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What to watch for: Utah at BYU

What to watch for: Utah at BYU

By Trevor Amicone, KSL.com Contributor | Posted - Sep. 15, 2011 at 1:45 p.m.



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SALT LAKE CITY — Normally, we know almost exactly what to expect out of both Utah and BYU entering the annual rivalry game because we've seen them play 10 or 11 games, but this season, we know very little. Here's what we do know.

This Saturday's game is impossible to predict. Anyone who guesses the prediction and score of this game correctly is just that: guessing. This rivalry is so intense and the emotions are so close to the surface that the players’ reactions make it simply too hard to accurately forecast what will happen on Saturday in Provo.

While we can’t tell you for certain what the final score will be, we can tell you some things to look for on Saturday night at LaVell Edwards Stadium. Here are five storylines to look for when the Utes and the Cougars take the field this weekend.

1. The battle of the quarterbacks.
BYU's Jake Heaps and Utah's Jordan Wynn will not ever be on the field at the same time Saturday night, so they won’t be directly facing off against each other. That said, the question all week has been and will be, “Which quarterback will have the better performance?” Given the early-season lackluster performances by both quarterbacks, it might be more appropriate to ask, “Which quarterback will have the least ugly game?” Clearly, the larger talent set lies with Heaps, but Wynn has the experience and has yet to make a mistake to cost his team. Heaps is the gunslinger, Wynn is the game manager. Who will lead his team to victory Saturday night?

2. Will the game mean as much as it used to?
Many people are speculating that the intensity of this rivalry will be lessened with its move closer to Labor Day than Thanksgiving. This game should mean more to the Cougars, who are seemingly consigned to the Armed Forces Bowl at this point while the Utes could lose this game and still compete for the Pac-12 South Division. There are more question marks surrounding both teams with this game in September as opposed to November, so the fans don’t know their teams as much as they usually do heading into this game. Will the intensity at Lavell Edwards Stadium decrease with the increased temperatures? We’ll see Saturday night.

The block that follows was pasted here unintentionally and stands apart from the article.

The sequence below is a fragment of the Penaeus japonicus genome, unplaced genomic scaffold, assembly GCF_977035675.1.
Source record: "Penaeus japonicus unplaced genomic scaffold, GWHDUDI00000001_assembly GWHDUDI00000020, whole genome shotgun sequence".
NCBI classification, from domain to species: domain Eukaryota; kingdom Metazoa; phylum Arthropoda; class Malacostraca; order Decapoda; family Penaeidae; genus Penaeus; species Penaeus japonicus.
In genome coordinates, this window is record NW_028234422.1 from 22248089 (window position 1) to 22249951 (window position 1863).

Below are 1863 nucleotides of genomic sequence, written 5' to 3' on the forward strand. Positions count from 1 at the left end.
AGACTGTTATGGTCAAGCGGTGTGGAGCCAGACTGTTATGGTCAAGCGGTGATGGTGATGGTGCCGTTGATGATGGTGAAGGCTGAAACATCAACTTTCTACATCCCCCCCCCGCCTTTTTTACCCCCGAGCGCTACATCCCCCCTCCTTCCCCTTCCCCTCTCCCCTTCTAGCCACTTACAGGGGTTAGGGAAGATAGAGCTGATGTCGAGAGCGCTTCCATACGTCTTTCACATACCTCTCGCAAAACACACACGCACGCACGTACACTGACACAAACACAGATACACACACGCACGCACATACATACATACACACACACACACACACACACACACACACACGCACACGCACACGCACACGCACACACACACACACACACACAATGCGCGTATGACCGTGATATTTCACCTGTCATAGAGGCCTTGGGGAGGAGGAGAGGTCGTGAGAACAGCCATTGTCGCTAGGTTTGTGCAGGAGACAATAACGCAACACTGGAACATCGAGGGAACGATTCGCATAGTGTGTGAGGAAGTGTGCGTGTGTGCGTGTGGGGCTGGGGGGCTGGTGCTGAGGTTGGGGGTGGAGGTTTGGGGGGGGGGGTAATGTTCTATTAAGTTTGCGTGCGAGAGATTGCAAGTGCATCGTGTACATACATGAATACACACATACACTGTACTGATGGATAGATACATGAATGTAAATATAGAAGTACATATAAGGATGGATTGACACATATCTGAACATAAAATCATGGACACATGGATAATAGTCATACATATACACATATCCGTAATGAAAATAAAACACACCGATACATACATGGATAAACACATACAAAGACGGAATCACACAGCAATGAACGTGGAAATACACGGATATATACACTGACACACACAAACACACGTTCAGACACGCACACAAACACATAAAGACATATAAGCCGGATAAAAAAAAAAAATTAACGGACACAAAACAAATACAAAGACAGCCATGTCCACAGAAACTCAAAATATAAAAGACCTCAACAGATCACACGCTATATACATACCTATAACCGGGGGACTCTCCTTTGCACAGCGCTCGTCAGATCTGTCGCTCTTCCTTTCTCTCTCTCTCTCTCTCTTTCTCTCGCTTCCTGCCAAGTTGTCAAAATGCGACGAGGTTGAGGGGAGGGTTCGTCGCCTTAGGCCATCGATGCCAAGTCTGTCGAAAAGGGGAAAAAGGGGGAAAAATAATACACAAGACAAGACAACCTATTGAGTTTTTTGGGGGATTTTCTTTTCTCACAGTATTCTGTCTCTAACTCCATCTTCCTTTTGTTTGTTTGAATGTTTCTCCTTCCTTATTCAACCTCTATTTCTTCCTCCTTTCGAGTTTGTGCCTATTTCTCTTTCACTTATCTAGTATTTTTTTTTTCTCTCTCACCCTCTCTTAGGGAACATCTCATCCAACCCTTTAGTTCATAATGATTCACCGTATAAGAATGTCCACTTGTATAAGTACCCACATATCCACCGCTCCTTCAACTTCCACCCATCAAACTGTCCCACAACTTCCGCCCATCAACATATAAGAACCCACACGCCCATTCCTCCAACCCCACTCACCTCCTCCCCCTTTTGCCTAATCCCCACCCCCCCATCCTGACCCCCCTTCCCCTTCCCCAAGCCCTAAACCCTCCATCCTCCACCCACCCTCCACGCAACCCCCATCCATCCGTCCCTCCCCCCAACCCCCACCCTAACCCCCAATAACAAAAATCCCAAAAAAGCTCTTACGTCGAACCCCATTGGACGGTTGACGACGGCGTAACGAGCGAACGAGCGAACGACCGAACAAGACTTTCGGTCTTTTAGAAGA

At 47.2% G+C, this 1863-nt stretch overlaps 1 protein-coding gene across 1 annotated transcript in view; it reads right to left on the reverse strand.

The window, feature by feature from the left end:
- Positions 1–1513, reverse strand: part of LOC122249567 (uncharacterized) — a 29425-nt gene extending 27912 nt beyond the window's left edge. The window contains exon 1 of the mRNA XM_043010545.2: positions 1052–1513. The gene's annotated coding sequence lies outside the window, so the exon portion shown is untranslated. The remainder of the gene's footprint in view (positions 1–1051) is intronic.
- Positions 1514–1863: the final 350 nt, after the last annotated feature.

3. Downfield dilemma
Both of these teams have indicated a desire to increase their ability to throw the ball downfield. Thus far, Utah has been unable to do it, although they didn’t try at all against Montana State. USC has more speed in their secondary than anyone on Utah’s schedule, but the Utes were trying to throw the ball downfield. BYU, on the other hand, has not tried much to throw it downfield. Cougar fans are wondering if Robert Anae is hiding in the press box calling the plays instead of Brandon Doman. Maybe Doman is just waiting to trust Heaps a little more before opening up the vertical passing game. This might be the week he lets loose with a very young secondary on the other side of the ball. Utah has very fast and athletic receivers, so this might be the week Wynn finally gets on schedule with them.

4. Cooled runnings?
Both defensive front sevens in this game are impressive. Utah didn’t really have a choice to abandon the run game against USC after John White, who had been less than effective, succumbed to muscle cramps. Meanwhile, BYU can’t decide who their running back is. The Cougars have averaged 67 yards rushing in their first two games. That makes for for 113th in the nation out of 120 teams. If neither team can get the running game going — which may be likely —both front sevens are going to pin their ears back and come after the opposing quarterbacks. That might mean a low-scoring, offensively frustrating game for both teams and fan bases. Whoever can establish a running game of any sort may have the upper hand in this game.

5. Who’s who?
Neither of these teams have found their identities yet. Doman promised the old BYU offense and has yet to deliver. Norm Chow’s offense has not been a shadow of what it was at USC or BYU. Both fan bases might just have to settle for Big Ten types of teams in 2011: quarterbacks who manage the game, offenses who struggle to score, defenses who dominate. Eventually, both offenses should get off the ground, at least to some extent — Utah’s when Wynn gets healthy and BYU’s when Heaps gets under control. Fans are looking forward to this game for the obvious rivalry reasons, but also to find out who these two teams are.

Trevor Amicone is the sports director at 88.1 Weber FM "Ogden's Radio Station" and host of the sports talk radio show, "Fully Loaded Sports with Trevor Amicone". To check out more blogs, go to trevorstoptens.com.

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Trevor Amicone

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